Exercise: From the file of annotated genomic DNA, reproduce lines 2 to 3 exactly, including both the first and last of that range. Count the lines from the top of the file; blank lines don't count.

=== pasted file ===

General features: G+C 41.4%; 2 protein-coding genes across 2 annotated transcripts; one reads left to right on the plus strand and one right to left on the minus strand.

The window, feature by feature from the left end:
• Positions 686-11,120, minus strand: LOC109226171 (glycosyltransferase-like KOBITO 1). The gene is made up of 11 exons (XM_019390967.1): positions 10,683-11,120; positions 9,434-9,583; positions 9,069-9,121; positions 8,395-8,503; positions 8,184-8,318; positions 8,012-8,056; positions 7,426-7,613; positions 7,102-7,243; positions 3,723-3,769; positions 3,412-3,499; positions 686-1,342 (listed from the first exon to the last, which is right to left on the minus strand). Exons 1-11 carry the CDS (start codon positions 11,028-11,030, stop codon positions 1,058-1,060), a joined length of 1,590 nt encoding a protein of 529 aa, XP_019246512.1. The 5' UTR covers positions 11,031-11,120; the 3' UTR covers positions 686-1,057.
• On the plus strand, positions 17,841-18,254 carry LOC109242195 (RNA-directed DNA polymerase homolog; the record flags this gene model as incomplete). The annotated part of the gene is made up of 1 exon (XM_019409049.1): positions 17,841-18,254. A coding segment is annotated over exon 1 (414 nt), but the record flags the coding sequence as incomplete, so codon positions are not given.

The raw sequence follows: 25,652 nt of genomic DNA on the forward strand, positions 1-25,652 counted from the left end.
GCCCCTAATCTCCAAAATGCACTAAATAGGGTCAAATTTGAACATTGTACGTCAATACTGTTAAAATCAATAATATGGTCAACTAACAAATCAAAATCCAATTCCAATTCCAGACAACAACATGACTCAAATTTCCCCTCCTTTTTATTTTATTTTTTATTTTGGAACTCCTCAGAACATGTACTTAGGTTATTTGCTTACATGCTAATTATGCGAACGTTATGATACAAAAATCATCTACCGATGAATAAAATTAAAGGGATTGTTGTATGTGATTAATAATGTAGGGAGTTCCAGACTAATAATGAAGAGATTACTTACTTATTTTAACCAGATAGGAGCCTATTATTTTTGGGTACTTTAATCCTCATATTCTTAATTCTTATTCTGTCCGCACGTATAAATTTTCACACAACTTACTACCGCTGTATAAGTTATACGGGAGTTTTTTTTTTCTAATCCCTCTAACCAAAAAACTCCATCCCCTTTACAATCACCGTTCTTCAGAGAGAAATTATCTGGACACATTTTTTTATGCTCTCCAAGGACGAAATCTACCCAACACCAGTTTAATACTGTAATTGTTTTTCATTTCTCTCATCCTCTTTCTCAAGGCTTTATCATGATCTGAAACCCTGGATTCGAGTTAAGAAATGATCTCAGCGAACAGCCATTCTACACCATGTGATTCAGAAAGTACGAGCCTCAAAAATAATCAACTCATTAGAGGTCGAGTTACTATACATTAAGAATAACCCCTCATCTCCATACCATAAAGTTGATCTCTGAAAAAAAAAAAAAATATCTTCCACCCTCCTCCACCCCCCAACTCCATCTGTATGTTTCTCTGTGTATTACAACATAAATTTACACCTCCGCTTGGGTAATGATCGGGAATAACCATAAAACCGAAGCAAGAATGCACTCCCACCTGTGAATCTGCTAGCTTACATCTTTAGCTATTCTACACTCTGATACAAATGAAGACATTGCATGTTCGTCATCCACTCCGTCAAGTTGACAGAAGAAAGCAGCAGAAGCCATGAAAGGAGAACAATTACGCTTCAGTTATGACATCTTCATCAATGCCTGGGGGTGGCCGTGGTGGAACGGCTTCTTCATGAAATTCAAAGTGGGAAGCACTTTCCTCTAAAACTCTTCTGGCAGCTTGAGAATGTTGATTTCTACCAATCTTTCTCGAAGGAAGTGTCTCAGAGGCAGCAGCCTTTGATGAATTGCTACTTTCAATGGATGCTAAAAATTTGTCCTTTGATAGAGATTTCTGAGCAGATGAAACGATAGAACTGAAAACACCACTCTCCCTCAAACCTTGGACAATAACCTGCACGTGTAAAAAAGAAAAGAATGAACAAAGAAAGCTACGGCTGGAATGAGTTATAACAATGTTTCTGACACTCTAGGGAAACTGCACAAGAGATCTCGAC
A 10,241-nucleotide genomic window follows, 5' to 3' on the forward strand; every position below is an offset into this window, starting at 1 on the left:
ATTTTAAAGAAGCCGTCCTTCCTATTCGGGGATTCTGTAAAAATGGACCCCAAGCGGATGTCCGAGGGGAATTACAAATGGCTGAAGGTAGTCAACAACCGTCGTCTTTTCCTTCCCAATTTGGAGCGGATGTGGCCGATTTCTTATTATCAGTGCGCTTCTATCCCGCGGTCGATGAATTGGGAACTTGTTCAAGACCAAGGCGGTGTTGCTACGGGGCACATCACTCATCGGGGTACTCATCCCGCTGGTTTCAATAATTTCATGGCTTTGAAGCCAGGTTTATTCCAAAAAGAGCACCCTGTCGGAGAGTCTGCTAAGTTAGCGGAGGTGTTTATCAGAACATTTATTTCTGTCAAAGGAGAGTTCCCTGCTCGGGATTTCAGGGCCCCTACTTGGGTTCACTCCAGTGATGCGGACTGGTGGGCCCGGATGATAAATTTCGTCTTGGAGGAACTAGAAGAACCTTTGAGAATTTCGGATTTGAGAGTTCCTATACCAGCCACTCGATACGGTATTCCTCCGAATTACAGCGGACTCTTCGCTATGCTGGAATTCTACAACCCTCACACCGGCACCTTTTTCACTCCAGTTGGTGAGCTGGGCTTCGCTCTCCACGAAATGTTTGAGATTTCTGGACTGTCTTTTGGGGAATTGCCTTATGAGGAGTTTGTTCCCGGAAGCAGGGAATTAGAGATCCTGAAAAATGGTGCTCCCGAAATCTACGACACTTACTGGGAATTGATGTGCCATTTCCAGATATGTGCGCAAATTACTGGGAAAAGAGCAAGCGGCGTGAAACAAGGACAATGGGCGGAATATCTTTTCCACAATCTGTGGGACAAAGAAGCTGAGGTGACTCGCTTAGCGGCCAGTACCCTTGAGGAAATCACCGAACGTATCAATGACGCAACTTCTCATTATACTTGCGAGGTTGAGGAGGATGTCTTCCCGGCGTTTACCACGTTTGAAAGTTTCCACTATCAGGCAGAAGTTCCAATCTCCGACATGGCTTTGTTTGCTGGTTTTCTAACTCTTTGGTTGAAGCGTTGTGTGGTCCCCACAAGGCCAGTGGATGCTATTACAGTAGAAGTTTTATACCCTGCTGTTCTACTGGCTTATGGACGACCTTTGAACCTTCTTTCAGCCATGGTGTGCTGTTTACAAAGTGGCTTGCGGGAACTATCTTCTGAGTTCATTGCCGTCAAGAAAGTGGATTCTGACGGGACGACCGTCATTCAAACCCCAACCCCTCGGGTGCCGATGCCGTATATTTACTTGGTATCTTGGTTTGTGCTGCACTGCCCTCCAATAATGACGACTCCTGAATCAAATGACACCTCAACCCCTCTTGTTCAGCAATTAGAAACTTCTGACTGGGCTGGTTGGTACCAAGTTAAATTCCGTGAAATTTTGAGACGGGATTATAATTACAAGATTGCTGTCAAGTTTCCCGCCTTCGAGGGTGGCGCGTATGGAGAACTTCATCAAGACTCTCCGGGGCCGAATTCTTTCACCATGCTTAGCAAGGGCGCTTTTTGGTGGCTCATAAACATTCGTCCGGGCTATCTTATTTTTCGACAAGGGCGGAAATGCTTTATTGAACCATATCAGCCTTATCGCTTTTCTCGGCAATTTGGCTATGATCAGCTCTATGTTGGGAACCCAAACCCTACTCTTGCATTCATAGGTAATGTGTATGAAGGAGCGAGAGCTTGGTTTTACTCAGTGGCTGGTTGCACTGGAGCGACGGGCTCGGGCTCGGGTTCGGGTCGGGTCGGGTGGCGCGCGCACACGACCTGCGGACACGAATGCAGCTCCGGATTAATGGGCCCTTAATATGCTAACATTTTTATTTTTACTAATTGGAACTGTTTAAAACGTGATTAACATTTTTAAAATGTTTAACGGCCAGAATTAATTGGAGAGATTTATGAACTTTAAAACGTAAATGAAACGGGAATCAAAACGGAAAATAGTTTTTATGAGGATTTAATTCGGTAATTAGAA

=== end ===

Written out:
The window, feature by feature from the left end:
• Positions 686-11,120, minus strand: LOC109226171 (glycosyltransferase-like KOBITO 1). The gene is made up of 11 exons (XM_019390967.1): positions 10,683-11,120; positions 9,434-9,583; positions 9,069-9,121; positions 8,395-8,503; positions 8,184-8,318; positions 8,012-8,056; positions 7,426-7,613; positions 7,102-7,243; positions 3,723-3,769; positions 3,412-3,499; positions 686-1,342 (listed from the first exon to the last, which is right to left on the minus strand). Exons 1-11 carry the CDS (start codon positions 11,028-11,030, stop codon positions 1,058-1,060), a joined length of 1,590 nt encoding a protein of 529 aa, XP_019246512.1. The 5' UTR covers positions 11,031-11,120; the 3' UTR covers positions 686-1,057.